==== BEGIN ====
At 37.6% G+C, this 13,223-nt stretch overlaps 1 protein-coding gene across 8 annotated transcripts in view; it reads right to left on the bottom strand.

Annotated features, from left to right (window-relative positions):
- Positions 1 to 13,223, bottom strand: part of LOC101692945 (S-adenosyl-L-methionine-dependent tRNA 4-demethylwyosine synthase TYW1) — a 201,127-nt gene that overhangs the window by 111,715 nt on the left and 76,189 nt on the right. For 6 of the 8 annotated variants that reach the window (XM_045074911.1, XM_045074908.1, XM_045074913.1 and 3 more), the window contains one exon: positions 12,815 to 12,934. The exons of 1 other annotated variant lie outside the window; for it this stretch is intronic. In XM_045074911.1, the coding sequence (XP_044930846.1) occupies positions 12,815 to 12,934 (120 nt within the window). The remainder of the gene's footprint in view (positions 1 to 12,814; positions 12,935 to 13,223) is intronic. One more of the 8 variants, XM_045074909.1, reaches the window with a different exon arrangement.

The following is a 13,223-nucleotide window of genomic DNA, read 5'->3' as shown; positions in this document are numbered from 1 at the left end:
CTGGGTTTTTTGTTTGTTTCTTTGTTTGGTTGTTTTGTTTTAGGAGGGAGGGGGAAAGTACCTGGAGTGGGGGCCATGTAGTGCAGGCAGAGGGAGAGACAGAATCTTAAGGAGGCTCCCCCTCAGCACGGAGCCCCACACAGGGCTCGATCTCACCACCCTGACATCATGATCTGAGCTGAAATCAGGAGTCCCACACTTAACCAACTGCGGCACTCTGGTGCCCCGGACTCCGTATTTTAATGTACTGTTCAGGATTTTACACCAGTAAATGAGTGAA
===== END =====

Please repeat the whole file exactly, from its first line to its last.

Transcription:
At 37.6% G+C, this 13,223-nt stretch overlaps 1 protein-coding gene across 8 annotated transcripts in view; it reads right to left on the bottom strand.

Annotated features, from left to right (window-relative positions):
- Positions 1 to 13,223, bottom strand: part of LOC101692945 (S-adenosyl-L-methionine-dependent tRNA 4-demethylwyosine synthase TYW1) — a 201,127-nt gene that overhangs the window by 111,715 nt on the left and 76,189 nt on the right. For 6 of the 8 annotated variants that reach the window (XM_045074911.1, XM_045074908.1, XM_045074913.1 and 3 more), the window contains one exon: positions 12,815 to 12,934. The exons of 1 other annotated variant lie outside the window; for it this stretch is intronic. In XM_045074911.1, the coding sequence (XP_044930846.1) occupies positions 12,815 to 12,934 (120 nt within the window). The remainder of the gene's footprint in view (positions 1 to 12,814; positions 12,935 to 13,223) is intronic. One more of the 8 variants, XM_045074909.1, reaches the window with a different exon arrangement.

The following is a 13,223-nucleotide window of genomic DNA, read 5'->3' as shown; positions in this document are numbered from 1 at the left end:
CTGGGTTTTTTGTTTGTTTCTTTGTTTGGTTGTTTTGTTTTAGGAGGGAGGGGGAAAGTACCTGGAGTGGGGGCCATGTAGTGCAGGCAGAGGGAGAGACAGAATCTTAAGGAGGCTCCCCCTCAGCACGGAGCCCCACACAGGGCTCGATCTCACCACCCTGACATCATGATCTGAGCTGAAATCAGGAGTCCCACACTTAACCAACTGCGGCACTCTGGTGCCCCGGACTCCGTATTTTAATGTACTGTTCAGGATTTTACACCAGTAAATGAGTGAA